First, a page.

For a book with a rather unassuming cover and a somewhat generic blurb, The Terrorists' Apprentice proved to be a welcome surprise. It's very much a throwback to the big disaster books of the 70s and 80s, in terms of being a high-concept, high-stakes thriller, but it smartly does away with the bloated cast and soap opera pacing. Instead, Walter Craig puts just a half dozen or so key characters at the forefront, keeps their stories from becoming bogged down in drama, and never allows the pacing to stray far from the central story.
There's a little bit of Crichton-esque science fiction here, involving the polymerization of non-carbon compounds (in this case, hydrogen peroxide), but otherwise the terrorist plot is as simple as it is ingenious. There are no complex conspiracies or double-crosses needed to ensure the plot's success, no convenient coincidences, and no forced suspension of disbelief. All Mansur has to do is get his detonator deep into the bowels of the ship, and the diesel tanks themselves will supply the fuel for the bomb. With years of planning, it's no stretch to accept that a willing accomplice can be inserted into the trusted crew, and Mansur's test voyages allow the reader to experience the natural evolution of his plan.
In terms of characters, Craig has done a solid job here of creating a well-rounded, well-developed cast to put at the forefront. Mansur's development from an average man into a passionate terrorist is handled very well, with his doubts and missteps a large part of what make him an almost sympathetic sort of villain. His brother is far more the type of sociopath you might expect to be behind such a terrorist plot, but amoral opportunism makes for not just an interesting contrast to Mansur, but for some crucial familiar interactions.
Mike, the LAPD offer forced into retirement, only to end up as a security officer on an Australian-Indonesian cruise ship is as close as Craig comes to playing the stock action-hero card. He's a good guy who doesn't play by the rules but, unlike his big screen counterparts, he has no problem with authority. He's not angry, bitter, or resentful of the way his career ended, just somebody looking to begin that next chapter. Yes, he's a bit more impulsive than most people would be in his situation, but you'd have a pretty boring story - and one with a rather sudden end - were it not for the hero. Sam, the vacationing divorcee nurse, is the only main character I thought the story could do without. She's fine as a character, likable and respectable, but she really just exists to force a romance into the story that didn't really need to be there. It's okay, because it works, but I don't think the story would have lacked anything for her absence.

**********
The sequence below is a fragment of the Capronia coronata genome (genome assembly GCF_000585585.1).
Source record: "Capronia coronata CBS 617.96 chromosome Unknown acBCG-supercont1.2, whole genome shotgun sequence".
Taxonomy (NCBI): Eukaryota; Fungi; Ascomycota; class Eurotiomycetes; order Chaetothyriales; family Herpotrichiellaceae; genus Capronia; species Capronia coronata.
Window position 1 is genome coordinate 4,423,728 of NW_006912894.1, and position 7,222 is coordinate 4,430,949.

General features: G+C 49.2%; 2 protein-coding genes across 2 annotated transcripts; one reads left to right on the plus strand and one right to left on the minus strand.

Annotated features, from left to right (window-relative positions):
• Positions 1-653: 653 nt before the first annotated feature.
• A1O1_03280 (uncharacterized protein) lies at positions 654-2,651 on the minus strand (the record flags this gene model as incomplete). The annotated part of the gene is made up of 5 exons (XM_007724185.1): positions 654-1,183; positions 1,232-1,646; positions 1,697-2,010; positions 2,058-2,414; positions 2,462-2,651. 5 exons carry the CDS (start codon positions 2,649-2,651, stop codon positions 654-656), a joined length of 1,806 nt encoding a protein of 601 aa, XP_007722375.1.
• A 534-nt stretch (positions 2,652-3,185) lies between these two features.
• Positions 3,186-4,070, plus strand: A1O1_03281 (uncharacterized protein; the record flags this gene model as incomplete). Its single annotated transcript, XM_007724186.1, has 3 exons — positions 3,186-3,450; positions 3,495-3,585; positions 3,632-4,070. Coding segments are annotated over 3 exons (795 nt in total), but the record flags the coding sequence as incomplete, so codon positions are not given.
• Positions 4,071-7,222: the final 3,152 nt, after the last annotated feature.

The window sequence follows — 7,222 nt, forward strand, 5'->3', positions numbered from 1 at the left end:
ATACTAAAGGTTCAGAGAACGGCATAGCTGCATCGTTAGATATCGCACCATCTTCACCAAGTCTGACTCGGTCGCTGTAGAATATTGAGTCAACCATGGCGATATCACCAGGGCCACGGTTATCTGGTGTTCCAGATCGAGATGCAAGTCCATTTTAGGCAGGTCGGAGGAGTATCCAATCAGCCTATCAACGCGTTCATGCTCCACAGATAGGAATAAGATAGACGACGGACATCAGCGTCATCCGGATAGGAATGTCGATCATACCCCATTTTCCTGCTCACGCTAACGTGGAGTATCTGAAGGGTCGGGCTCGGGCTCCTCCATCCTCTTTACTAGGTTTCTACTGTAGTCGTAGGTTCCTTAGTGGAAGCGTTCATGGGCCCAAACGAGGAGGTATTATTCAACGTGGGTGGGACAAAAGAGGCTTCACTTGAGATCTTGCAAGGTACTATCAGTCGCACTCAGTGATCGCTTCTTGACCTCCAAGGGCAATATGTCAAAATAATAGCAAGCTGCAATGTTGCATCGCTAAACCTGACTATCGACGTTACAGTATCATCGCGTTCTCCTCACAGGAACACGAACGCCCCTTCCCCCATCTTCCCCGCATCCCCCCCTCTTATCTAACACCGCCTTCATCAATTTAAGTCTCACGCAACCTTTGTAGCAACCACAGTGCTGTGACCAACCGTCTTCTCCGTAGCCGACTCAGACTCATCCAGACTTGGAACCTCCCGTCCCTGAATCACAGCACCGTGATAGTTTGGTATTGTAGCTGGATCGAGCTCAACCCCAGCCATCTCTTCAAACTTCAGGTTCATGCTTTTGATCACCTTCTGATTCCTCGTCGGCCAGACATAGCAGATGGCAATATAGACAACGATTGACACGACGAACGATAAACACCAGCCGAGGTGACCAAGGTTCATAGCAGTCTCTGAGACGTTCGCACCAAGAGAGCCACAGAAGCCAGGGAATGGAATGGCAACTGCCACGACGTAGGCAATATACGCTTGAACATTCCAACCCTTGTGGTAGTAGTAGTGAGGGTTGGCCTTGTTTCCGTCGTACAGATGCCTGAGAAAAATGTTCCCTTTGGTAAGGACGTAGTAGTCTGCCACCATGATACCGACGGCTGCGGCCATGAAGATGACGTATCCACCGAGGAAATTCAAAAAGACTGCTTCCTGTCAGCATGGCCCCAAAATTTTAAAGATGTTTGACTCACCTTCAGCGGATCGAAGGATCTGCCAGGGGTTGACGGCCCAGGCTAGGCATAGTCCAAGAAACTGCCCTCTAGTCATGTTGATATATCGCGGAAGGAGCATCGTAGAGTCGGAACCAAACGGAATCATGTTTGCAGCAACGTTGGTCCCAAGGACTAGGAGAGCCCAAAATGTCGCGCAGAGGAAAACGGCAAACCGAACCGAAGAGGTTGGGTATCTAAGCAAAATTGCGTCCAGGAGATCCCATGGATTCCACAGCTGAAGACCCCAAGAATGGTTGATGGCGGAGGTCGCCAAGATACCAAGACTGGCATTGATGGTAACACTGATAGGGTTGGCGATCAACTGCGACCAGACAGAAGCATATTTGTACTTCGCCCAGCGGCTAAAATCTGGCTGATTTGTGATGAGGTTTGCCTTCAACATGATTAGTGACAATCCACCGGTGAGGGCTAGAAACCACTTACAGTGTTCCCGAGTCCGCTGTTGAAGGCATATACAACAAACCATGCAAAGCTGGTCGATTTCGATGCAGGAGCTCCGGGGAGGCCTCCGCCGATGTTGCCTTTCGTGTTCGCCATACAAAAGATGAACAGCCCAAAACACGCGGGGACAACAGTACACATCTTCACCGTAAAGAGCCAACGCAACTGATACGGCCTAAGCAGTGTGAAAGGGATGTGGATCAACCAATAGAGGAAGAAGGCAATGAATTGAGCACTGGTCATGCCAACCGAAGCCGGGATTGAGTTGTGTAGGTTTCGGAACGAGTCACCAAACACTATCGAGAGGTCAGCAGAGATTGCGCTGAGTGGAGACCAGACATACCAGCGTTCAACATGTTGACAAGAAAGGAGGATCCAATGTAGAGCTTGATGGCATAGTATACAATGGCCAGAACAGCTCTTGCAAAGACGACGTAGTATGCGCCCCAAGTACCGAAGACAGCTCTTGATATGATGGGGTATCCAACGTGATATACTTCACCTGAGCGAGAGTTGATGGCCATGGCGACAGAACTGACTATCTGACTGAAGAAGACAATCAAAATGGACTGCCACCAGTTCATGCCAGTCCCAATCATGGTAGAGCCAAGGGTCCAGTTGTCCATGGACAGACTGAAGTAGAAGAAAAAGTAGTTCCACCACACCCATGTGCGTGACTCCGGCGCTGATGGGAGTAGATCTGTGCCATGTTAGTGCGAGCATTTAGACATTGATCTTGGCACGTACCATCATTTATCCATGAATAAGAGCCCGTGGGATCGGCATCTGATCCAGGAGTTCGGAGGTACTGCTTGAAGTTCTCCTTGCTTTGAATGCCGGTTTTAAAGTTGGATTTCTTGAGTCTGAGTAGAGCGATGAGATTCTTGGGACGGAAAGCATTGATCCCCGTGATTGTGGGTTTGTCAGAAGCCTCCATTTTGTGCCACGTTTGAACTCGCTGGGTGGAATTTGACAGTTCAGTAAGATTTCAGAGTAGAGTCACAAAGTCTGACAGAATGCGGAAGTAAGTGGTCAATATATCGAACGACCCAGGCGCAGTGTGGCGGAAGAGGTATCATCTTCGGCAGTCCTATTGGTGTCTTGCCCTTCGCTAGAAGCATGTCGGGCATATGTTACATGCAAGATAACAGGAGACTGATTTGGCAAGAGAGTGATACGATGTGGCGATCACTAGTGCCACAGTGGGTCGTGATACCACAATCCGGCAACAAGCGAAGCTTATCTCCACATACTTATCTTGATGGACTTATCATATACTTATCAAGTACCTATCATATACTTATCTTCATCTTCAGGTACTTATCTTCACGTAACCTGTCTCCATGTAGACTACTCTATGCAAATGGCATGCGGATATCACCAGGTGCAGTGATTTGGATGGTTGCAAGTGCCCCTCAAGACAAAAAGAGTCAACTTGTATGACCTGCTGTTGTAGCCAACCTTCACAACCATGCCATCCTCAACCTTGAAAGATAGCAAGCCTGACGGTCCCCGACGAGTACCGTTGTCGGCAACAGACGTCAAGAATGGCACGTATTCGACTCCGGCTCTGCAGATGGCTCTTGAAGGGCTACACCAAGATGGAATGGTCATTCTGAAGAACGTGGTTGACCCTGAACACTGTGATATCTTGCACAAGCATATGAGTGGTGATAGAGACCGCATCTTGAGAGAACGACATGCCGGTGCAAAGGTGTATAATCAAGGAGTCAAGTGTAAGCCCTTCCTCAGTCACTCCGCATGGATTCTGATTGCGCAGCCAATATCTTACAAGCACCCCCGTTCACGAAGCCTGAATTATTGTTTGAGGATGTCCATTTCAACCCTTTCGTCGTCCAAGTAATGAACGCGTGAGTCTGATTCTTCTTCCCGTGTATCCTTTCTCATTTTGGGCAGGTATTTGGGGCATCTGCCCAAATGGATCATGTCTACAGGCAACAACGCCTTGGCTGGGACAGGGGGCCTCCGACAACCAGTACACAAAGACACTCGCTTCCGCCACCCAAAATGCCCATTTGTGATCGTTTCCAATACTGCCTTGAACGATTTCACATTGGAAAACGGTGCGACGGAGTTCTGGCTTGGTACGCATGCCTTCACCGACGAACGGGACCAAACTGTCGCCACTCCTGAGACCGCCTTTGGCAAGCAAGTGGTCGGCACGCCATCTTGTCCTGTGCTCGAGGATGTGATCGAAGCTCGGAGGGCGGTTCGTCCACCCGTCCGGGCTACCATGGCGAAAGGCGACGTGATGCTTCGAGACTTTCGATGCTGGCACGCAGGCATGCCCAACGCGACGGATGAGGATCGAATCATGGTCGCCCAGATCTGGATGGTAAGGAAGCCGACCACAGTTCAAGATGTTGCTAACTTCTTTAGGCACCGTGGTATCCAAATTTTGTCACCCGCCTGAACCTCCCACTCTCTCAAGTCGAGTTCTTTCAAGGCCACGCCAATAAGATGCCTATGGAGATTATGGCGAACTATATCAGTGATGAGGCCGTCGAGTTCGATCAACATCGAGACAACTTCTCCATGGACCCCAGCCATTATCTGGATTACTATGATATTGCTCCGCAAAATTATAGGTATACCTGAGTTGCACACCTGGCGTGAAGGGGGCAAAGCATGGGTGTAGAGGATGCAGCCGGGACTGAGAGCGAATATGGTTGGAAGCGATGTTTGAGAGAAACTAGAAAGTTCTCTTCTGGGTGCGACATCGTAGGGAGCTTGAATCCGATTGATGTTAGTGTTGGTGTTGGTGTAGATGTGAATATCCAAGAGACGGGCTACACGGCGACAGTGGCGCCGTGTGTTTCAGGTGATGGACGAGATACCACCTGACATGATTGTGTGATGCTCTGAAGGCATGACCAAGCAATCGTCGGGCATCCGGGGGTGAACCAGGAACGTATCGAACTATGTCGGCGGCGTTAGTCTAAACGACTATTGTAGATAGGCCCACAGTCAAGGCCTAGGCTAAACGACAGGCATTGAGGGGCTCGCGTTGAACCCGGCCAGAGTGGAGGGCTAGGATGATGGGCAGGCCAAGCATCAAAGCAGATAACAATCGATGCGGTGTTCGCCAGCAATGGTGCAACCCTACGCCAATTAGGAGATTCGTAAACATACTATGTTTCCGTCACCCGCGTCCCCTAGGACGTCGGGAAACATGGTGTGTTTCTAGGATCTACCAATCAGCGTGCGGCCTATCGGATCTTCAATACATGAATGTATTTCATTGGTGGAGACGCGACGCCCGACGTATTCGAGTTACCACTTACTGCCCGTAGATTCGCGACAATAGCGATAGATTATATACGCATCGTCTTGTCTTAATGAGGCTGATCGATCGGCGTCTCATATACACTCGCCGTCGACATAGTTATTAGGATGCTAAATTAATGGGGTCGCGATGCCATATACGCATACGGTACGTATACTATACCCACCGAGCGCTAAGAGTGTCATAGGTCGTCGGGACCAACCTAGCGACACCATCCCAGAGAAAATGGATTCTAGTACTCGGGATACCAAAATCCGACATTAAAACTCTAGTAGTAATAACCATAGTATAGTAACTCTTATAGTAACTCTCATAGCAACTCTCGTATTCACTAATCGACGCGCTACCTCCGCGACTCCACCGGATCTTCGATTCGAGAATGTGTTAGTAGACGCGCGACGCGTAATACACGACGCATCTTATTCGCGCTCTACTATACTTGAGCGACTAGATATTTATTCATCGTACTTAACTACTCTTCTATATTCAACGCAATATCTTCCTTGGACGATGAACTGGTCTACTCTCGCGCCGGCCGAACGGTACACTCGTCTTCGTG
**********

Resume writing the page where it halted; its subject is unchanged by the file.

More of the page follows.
The pacing here is solid - patient and deliberate, but always moving forward - and the suspense is all the more effective for the way in which it builds. The roadblocks and challenges that arise to Mansur's plan are entirely natural, just as his means of overcoming them is completely believable. There is a bit of a twist epilogue that I'm still not too sure about - it's either a brilliant tying up of loose ends, or a cheesy capitulation to those old disaster books - but it doesn't take anything away from the most important climax.
All-in-all, a solid thriller with a good cast of characters. Definitely recommended.Originally reviewed at Beauty in Ruins